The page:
A Super Scientific Look at the Difficulty of Long Runs
|February 14, 2012||Posted by Lauren under Marathon Training, Running|
Yes, I know. That title is amazing. I am currently for hire as a “blog title writer.” Gotta make extra money for that wedding, you know.
Fact #1: Long runs are tough.
Fact #2: The difficulty of long runs does not increase at the same rate as their length. With each mile that you add, the difficulty of that run increases exponentially.
Fact #3: This is why, even after 6 complete cycles of marathon training, runs over 16 miles still freak me out. No matter how many times I tell myself, “No big deal. You’ve done this before,” those runs are just plain tough. And they take a certain amount of psyching myself up to get through.
In order to illustrate the above phenomena, I have created the following scientifically accurate and completely to scale graph. Based on my extensive marathon experience and research, of course.
Level of difficulty of long runs by long run distance on a scale between Sleeping and Death.
No, I haven’t actually come close to dying on a long run. But since those distances make me feel like death, it seemed to be an appropriate scale.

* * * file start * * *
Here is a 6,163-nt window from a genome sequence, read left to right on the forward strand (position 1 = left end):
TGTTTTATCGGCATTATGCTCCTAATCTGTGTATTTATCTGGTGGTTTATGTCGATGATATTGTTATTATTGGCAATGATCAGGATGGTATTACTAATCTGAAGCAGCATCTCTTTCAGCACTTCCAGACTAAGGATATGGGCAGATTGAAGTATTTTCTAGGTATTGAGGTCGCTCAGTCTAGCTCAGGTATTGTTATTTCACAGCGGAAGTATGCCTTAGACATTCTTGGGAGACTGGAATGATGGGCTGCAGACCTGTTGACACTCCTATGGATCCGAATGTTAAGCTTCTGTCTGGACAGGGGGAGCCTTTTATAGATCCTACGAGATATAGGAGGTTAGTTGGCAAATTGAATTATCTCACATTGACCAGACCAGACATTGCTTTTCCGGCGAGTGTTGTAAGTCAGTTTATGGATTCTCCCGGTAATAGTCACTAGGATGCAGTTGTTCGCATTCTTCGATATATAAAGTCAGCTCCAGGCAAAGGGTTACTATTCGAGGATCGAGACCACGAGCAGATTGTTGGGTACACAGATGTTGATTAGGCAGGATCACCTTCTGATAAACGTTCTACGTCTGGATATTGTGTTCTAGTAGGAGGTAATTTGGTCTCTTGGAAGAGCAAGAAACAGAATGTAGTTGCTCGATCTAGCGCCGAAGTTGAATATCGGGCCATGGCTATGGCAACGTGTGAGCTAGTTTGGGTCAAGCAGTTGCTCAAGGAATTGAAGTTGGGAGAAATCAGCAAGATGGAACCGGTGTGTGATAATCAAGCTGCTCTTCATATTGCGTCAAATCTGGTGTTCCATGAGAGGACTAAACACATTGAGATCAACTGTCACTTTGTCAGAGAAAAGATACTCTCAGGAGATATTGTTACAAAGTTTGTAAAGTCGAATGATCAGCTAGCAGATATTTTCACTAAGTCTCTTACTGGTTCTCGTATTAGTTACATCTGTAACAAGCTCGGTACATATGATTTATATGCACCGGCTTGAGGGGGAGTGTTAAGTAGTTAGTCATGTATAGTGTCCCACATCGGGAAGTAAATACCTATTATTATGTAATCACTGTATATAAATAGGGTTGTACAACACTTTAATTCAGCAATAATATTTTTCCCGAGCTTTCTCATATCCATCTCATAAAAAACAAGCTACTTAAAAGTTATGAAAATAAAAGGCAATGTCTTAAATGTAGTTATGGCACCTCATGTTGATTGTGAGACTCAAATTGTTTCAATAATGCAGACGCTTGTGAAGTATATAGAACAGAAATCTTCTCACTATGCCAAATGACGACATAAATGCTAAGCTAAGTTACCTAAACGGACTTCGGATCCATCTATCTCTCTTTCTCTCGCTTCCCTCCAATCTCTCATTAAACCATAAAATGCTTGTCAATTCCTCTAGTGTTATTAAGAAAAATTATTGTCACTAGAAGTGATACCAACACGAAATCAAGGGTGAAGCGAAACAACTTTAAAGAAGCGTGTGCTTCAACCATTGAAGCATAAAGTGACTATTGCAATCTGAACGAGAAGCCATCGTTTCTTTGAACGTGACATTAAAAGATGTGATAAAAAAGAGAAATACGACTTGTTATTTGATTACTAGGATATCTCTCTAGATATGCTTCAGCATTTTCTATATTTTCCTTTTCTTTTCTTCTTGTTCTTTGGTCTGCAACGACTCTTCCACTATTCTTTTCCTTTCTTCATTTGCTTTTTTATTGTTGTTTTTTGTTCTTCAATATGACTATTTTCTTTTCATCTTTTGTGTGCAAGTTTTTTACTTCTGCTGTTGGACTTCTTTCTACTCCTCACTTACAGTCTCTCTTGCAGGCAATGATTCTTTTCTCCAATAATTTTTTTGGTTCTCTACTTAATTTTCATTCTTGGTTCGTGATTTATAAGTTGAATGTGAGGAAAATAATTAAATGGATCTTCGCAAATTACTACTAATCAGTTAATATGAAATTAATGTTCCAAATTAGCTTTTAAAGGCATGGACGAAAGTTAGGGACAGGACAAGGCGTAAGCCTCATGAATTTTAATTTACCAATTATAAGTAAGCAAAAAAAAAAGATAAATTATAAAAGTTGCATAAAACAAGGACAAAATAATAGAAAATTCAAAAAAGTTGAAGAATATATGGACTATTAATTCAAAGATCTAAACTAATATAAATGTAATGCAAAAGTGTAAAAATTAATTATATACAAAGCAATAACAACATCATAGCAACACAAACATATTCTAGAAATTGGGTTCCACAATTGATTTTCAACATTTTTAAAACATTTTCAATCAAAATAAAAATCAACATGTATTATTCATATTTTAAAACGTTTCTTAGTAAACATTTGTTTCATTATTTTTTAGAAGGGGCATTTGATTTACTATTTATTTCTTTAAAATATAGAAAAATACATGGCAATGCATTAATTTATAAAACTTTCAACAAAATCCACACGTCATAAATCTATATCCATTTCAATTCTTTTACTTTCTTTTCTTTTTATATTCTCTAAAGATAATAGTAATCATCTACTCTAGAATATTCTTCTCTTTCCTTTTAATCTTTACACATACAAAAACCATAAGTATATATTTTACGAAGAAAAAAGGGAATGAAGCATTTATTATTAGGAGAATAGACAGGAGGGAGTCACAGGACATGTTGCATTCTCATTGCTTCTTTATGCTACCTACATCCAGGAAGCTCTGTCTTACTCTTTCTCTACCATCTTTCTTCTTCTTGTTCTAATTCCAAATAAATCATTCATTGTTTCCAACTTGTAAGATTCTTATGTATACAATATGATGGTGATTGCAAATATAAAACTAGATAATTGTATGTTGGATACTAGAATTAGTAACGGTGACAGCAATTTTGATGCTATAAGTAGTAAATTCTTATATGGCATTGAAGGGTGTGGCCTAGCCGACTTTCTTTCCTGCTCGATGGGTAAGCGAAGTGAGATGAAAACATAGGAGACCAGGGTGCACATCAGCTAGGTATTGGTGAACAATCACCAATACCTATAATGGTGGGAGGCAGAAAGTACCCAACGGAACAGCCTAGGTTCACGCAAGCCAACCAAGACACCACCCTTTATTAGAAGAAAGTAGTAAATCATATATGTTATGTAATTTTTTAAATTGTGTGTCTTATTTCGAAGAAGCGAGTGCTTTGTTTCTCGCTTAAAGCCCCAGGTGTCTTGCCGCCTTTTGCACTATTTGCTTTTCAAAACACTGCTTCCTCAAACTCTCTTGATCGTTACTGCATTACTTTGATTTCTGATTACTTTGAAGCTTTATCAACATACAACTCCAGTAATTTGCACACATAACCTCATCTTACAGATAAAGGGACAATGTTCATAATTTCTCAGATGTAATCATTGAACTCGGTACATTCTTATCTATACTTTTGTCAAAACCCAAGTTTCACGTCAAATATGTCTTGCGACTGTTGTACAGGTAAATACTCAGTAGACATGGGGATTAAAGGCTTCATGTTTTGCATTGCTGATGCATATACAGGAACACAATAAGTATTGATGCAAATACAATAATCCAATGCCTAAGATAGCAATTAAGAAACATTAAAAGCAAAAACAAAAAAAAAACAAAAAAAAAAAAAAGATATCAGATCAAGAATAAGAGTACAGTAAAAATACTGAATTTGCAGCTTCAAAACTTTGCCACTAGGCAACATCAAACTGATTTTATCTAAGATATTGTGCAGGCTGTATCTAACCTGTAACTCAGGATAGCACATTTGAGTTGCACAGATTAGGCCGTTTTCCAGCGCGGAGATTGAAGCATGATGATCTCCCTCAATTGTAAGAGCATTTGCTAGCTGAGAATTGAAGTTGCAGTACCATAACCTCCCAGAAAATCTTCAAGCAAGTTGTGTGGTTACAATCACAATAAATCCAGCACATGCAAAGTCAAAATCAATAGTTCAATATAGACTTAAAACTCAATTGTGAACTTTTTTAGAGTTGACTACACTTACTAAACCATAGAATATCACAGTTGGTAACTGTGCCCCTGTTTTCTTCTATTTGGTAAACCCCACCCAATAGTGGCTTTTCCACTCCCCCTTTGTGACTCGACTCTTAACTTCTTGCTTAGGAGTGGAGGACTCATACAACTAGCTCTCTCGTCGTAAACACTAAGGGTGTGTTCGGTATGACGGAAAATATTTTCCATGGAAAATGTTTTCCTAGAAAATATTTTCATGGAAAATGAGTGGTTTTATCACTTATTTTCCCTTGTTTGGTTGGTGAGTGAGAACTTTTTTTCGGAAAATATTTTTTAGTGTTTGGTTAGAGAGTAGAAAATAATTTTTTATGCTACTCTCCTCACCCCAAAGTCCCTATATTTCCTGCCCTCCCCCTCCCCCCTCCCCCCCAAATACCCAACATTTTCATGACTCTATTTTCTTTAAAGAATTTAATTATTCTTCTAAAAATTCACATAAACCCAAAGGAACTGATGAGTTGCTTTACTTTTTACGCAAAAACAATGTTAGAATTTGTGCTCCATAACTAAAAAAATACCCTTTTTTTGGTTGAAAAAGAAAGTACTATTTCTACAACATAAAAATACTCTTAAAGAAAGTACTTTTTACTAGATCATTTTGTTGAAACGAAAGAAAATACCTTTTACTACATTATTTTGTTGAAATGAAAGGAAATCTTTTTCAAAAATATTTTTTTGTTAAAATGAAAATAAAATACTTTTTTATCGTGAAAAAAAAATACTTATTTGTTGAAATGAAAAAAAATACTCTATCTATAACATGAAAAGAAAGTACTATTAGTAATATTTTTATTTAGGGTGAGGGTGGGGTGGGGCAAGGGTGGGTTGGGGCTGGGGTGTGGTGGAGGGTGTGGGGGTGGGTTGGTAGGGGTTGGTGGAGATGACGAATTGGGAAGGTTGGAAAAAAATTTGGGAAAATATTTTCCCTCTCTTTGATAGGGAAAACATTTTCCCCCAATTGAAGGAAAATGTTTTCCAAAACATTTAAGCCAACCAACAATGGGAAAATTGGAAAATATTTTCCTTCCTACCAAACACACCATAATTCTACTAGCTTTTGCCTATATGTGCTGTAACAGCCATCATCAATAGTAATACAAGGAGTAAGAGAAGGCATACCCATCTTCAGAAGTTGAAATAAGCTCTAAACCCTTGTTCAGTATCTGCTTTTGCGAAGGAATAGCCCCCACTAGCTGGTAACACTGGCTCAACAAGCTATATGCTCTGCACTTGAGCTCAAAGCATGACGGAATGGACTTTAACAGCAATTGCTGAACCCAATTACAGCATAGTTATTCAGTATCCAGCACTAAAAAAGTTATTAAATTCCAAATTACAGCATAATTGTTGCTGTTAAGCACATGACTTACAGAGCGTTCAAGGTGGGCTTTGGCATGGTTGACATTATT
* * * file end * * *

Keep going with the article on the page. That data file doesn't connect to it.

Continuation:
Let’s talk about the long run for a little bit. That critical part of marathon training that can make us feel so amazing (“I can’t believe I ran so far!!”) and so awful at the same time.
I am not the type of runner who can just go out and run for several hours like it’s nothing. But at this point in my running life, I have a decent enough base that runs of an hour or so don’t even make me blink. An hour and half makes me think a little harder about my nutrition and how rested I feel going in. Two hours of running can be tough, but still enjoyable. But longer than that? I start to panic just a little bit.
There’s just something about knowing that I will be out there running for over two hours that makes my heart start racing. Two hours is a really long time. And three? Why do people even do such a crazy thing?!